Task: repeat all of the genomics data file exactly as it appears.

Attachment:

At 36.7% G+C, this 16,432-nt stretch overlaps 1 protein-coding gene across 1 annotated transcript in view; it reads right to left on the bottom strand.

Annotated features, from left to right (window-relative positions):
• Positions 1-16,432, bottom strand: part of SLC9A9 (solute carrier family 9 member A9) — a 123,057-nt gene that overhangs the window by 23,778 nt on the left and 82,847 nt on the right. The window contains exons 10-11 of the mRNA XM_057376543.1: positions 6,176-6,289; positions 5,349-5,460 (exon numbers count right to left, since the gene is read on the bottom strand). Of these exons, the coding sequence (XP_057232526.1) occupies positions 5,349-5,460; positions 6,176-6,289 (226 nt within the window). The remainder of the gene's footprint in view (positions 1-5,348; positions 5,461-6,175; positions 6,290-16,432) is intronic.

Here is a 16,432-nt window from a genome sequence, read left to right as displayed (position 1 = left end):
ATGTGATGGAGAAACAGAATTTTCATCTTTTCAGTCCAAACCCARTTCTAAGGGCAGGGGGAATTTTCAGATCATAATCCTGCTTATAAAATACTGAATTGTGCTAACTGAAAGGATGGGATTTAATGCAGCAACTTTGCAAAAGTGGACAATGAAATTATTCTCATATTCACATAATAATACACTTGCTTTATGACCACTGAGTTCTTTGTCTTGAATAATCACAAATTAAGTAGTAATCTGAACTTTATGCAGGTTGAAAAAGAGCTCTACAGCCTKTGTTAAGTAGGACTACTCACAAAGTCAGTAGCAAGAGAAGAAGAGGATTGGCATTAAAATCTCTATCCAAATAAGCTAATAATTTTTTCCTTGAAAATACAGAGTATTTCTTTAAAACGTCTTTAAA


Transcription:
At 36.7% G+C, this 16,432-nt stretch overlaps 1 protein-coding gene across 1 annotated transcript in view; it reads right to left on the bottom strand.

Annotated features, from left to right (window-relative positions):
• Positions 1-16,432, bottom strand: part of SLC9A9 (solute carrier family 9 member A9) — a 123,057-nt gene that overhangs the window by 23,778 nt on the left and 82,847 nt on the right. The window contains exons 10-11 of the mRNA XM_057376543.1: positions 6,176-6,289; positions 5,349-5,460 (exon numbers count right to left, since the gene is read on the bottom strand). Of these exons, the coding sequence (XP_057232526.1) occupies positions 5,349-5,460; positions 6,176-6,289 (226 nt within the window). The remainder of the gene's footprint in view (positions 1-5,348; positions 5,461-6,175; positions 6,290-16,432) is intronic.

Here is a 16,432-nt window from a genome sequence, read left to right as displayed (position 1 = left end):
ATGTGATGGAGAAACAGAATTTTCATCTTTTCAGTCCAAACCCARTTCTAAGGGCAGGGGGAATTTTCAGATCATAATCCTGCTTATAAAATACTGAATTGTGCTAACTGAAAGGATGGGATTTAATGCAGCAACTTTGCAAAAGTGGACAATGAAATTATTCTCATATTCACATAATAATACACTTGCTTTATGACCACTGAGTTCTTTGTCTTGAATAATCACAAATTAAGTAGTAATCTGAACTTTATGCAGGTTGAAAAAGAGCTCTACAGCCTKTGTTAAGTAGGACTACTCACAAAGTCAGTAGCAAGAGAAGAAGAGGATTGGCATTAAAATCTCTATCCAAATAAGCTAATAATTTTTTCCTTGAAAATACAGAGTATTTCTTTAAAACGTCTTTAAA